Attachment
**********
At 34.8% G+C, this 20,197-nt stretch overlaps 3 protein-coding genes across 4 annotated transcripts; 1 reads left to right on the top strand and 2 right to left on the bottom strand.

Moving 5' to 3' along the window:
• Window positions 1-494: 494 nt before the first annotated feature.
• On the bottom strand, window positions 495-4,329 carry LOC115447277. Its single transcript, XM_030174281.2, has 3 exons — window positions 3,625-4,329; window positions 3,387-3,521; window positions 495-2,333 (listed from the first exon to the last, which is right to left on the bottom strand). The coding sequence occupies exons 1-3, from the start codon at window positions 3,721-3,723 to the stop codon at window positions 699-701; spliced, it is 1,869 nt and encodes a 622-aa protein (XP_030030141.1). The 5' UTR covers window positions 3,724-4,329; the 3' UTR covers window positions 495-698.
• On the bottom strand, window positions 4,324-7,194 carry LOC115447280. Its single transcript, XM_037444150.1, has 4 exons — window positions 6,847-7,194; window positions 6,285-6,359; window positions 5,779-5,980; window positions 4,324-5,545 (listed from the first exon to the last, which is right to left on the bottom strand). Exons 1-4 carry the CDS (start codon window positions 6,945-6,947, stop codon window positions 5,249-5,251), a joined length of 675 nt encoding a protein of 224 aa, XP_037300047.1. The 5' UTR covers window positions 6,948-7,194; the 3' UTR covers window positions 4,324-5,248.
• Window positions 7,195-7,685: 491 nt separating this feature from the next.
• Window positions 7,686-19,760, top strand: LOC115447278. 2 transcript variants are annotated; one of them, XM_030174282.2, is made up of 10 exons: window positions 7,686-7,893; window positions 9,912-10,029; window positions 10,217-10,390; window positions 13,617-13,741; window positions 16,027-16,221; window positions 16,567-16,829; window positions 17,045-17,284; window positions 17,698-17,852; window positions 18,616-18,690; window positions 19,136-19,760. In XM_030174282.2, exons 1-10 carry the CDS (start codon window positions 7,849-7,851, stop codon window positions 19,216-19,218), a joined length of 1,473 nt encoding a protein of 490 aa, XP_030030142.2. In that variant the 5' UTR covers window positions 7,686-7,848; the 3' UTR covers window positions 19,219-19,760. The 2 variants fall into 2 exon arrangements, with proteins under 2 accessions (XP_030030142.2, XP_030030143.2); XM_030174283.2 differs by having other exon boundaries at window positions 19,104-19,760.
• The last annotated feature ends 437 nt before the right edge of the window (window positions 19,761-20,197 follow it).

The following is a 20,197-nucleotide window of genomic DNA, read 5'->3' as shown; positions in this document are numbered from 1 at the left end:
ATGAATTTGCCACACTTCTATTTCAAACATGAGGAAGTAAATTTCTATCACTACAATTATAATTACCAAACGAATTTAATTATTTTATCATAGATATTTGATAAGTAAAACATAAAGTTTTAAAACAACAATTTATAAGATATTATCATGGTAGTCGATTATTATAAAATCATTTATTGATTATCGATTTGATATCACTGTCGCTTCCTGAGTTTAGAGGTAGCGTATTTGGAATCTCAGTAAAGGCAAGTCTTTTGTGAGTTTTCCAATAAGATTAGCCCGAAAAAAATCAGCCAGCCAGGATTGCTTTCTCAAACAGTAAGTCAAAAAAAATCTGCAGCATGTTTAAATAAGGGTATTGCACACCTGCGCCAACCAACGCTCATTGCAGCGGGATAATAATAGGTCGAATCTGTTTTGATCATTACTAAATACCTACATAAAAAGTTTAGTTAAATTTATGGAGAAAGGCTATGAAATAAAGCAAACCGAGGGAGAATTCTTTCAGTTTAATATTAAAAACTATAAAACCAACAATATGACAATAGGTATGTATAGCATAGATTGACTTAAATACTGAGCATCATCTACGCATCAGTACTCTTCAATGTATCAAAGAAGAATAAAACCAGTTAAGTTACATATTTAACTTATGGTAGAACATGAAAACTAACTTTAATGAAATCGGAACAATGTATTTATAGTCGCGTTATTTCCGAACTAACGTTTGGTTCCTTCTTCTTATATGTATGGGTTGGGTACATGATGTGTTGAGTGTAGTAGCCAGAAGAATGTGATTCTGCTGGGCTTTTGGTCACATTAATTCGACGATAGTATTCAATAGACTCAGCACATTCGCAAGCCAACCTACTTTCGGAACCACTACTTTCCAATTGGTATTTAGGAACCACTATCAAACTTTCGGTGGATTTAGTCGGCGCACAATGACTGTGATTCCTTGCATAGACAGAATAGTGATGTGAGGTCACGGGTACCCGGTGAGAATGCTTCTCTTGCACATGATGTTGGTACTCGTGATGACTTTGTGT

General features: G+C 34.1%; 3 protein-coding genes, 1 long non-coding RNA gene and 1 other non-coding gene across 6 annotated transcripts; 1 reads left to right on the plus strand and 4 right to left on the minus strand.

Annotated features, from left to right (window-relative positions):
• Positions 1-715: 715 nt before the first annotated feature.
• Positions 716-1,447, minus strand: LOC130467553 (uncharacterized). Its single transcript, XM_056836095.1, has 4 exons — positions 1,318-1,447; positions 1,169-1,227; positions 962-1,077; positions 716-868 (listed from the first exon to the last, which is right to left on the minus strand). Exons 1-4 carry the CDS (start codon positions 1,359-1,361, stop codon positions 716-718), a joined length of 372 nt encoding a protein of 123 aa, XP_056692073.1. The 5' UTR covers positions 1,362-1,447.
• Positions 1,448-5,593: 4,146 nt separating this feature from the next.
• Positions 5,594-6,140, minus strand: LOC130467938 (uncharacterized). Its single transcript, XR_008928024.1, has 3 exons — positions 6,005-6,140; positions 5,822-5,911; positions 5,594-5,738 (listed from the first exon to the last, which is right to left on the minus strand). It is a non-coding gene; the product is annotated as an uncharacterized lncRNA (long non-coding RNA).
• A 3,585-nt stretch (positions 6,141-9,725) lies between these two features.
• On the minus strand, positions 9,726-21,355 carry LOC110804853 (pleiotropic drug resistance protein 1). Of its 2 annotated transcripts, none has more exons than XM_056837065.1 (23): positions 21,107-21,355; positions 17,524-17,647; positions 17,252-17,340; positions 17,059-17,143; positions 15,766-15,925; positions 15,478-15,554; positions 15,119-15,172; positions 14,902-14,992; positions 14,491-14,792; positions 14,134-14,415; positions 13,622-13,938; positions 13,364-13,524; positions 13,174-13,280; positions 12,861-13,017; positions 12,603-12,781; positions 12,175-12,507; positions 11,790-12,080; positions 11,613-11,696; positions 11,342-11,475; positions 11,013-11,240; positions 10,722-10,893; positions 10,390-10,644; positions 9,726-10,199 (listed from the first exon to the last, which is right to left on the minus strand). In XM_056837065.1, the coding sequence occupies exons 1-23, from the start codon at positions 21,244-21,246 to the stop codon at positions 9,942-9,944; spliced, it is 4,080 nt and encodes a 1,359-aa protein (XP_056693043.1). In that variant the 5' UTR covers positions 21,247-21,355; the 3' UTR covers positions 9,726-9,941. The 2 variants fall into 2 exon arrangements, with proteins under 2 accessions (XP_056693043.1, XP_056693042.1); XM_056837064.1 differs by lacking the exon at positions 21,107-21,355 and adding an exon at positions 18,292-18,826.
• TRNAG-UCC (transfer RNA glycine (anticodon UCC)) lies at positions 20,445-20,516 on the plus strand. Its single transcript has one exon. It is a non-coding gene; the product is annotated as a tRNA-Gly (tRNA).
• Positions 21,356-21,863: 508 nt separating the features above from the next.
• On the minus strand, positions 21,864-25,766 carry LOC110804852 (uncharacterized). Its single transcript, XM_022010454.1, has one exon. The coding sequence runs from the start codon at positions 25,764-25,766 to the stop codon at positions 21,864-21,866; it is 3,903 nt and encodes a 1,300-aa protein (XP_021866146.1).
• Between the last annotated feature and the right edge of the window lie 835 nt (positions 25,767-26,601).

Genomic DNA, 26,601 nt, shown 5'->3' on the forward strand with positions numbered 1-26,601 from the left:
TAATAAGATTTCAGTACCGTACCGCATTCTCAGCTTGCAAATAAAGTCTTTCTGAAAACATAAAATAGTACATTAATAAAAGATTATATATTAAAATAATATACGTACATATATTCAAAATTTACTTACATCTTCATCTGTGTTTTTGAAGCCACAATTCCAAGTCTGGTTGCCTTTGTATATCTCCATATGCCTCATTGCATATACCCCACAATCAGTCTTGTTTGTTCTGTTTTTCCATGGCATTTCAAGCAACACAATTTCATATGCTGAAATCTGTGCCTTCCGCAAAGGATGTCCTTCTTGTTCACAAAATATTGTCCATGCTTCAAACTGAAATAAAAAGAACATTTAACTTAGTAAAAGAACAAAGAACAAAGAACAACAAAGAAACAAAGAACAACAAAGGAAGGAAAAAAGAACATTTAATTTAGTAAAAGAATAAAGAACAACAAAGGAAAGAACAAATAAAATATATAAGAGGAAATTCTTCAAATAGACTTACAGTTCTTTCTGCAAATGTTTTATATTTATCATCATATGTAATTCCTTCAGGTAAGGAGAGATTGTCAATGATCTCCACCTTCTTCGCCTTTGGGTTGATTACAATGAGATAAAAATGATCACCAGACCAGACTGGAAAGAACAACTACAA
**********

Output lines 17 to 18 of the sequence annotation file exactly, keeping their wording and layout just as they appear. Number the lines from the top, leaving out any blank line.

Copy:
• A 3,585-nt stretch (positions 6,141-9,725) lies between these two features.
• On the minus strand, positions 9,726-21,355 carry LOC110804853 (pleiotropic drug resistance protein 1). Of its 2 annotated transcripts, none has more exons than XM_056837065.1 (23): positions 21,107-21,355; positions 17,524-17,647; positions 17,252-17,340; positions 17,059-17,143; positions 15,766-15,925; positions 15,478-15,554; positions 15,119-15,172; positions 14,902-14,992; positions 14,491-14,792; positions 14,134-14,415; positions 13,622-13,938; positions 13,364-13,524; positions 13,174-13,280; positions 12,861-13,017; positions 12,603-12,781; positions 12,175-12,507; positions 11,790-12,080; positions 11,613-11,696; positions 11,342-11,475; positions 11,013-11,240; positions 10,722-10,893; positions 10,390-10,644; positions 9,726-10,199 (listed from the first exon to the last, which is right to left on the minus strand). In XM_056837065.1, the coding sequence occupies exons 1-23, from the start codon at positions 21,244-21,246 to the stop codon at positions 9,942-9,944; spliced, it is 4,080 nt and encodes a 1,359-aa protein (XP_056693043.1). In that variant the 5' UTR covers positions 21,247-21,355; the 3' UTR covers positions 9,726-9,941. The 2 variants fall into 2 exon arrangements, with proteins under 2 accessions (XP_056693043.1, XP_056693042.1); XM_056837064.1 differs by lacking the exon at positions 21,107-21,355 and adding an exon at positions 18,292-18,826.